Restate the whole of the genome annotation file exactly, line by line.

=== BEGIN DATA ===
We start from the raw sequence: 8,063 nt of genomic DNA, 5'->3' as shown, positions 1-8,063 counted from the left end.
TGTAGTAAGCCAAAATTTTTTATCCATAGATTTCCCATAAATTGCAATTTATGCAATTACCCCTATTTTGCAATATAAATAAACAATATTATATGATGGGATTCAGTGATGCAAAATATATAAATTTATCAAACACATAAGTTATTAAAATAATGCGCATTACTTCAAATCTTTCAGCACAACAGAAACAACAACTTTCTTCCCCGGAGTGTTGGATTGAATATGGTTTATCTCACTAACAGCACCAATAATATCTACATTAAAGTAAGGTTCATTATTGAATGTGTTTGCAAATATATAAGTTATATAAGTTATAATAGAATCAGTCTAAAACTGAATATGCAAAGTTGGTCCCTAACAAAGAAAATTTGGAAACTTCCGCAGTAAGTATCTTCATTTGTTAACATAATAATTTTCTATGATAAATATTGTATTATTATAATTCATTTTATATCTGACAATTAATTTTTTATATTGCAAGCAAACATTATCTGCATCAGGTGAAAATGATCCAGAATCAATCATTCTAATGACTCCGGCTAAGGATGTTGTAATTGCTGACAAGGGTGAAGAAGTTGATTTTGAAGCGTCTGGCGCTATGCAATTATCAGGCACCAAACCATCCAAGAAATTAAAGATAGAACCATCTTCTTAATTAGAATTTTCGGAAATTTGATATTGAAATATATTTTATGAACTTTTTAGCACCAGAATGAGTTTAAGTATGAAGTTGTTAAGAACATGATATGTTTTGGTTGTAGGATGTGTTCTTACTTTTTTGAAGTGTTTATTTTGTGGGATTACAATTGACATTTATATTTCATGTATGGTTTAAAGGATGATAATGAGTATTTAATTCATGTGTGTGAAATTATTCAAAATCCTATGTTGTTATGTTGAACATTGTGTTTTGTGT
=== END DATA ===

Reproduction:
We start from the raw sequence: 8,063 nt of genomic DNA, 5'->3' as shown, positions 1-8,063 counted from the left end.
TGTAGTAAGCCAAAATTTTTTATCCATAGATTTCCCATAAATTGCAATTTATGCAATTACCCCTATTTTGCAATATAAATAAACAATATTATATGATGGGATTCAGTGATGCAAAATATATAAATTTATCAAACACATAAGTTATTAAAATAATGCGCATTACTTCAAATCTTTCAGCACAACAGAAACAACAACTTTCTTCCCCGGAGTGTTGGATTGAATATGGTTTATCTCACTAACAGCACCAATAATATCTACATTAAAGTAAGGTTCATTATTGAATGTGTTTGCAAATATATAAGTTATATAAGTTATAATAGAATCAGTCTAAAACTGAATATGCAAAGTTGGTCCCTAACAAAGAAAATTTGGAAACTTCCGCAGTAAGTATCTTCATTTGTTAACATAATAATTTTCTATGATAAATATTGTATTATTATAATTCATTTTATATCTGACAATTAATTTTTTATATTGCAAGCAAACATTATCTGCATCAGGTGAAAATGATCCAGAATCAATCATTCTAATGACTCCGGCTAAGGATGTTGTAATTGCTGACAAGGGTGAAGAAGTTGATTTTGAAGCGTCTGGCGCTATGCAATTATCAGGCACCAAACCATCCAAGAAATTAAAGATAGAACCATCTTCTTAATTAGAATTTTCGGAAATTTGATATTGAAATATATTTTATGAACTTTTTAGCACCAGAATGAGTTTAAGTATGAAGTTGTTAAGAACATGATATGTTTTGGTTGTAGGATGTGTTCTTACTTTTTTGAAGTGTTTATTTTGTGGGATTACAATTGACATTTATATTTCATGTATGGTTTAAAGGATGATAATGAGTATTTAATTCATGTGTGTGAAATTATTCAAAATCCTATGTTGTTATGTTGAACATTGTGTTTTGTGT